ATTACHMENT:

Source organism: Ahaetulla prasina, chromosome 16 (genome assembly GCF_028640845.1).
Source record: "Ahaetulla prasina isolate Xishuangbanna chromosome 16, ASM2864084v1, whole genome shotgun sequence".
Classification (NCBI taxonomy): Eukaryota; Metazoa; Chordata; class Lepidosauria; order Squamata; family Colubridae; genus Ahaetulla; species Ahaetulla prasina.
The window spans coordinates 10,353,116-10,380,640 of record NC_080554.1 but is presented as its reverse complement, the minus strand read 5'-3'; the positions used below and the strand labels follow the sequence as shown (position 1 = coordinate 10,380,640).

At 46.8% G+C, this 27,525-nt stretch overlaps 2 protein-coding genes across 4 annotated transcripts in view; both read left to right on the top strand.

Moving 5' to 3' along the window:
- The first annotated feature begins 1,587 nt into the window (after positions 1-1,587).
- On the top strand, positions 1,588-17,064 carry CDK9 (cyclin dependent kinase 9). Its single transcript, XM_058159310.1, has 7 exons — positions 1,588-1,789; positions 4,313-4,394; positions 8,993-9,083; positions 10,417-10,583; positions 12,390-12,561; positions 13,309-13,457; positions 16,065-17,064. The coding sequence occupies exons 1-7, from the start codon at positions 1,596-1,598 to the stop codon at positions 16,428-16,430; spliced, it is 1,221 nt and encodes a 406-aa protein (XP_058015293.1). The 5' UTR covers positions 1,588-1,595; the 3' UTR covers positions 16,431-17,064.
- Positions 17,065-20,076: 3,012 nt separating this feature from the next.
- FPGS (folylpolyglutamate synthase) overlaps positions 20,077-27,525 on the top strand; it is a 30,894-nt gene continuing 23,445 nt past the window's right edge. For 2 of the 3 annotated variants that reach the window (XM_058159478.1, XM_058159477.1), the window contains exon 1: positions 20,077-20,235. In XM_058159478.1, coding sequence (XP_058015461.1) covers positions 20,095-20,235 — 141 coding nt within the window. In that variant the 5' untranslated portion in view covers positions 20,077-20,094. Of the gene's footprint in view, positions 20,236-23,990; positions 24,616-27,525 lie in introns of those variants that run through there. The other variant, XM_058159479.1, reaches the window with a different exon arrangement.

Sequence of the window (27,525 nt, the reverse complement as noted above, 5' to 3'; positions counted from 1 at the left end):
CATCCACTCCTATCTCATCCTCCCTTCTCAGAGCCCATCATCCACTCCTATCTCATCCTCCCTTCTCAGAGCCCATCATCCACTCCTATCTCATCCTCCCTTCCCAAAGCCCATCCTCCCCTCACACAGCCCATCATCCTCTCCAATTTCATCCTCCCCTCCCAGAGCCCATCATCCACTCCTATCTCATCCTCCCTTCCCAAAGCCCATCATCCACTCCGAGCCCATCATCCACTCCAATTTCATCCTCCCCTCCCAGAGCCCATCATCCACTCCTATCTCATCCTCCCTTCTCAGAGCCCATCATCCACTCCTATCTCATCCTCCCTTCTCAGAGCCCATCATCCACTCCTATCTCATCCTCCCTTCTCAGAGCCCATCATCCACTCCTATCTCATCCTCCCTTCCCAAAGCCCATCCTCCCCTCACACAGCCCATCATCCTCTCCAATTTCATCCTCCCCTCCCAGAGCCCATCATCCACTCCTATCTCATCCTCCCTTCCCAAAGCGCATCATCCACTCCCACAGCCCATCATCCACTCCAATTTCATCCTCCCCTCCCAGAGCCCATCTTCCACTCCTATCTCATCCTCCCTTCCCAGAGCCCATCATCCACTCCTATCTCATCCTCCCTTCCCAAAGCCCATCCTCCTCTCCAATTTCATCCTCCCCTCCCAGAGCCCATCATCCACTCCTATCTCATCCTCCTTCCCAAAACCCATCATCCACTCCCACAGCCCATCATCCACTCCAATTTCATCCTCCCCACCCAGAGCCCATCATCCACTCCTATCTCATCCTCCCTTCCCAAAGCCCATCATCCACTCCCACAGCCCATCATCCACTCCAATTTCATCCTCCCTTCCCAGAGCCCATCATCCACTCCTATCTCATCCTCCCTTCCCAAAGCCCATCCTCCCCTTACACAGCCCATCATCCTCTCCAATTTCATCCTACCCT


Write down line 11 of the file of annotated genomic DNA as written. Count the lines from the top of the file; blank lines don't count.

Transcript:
Sequence of the window (27,525 nt, the reverse complement as noted above, 5' to 3'; positions counted from 1 at the left end):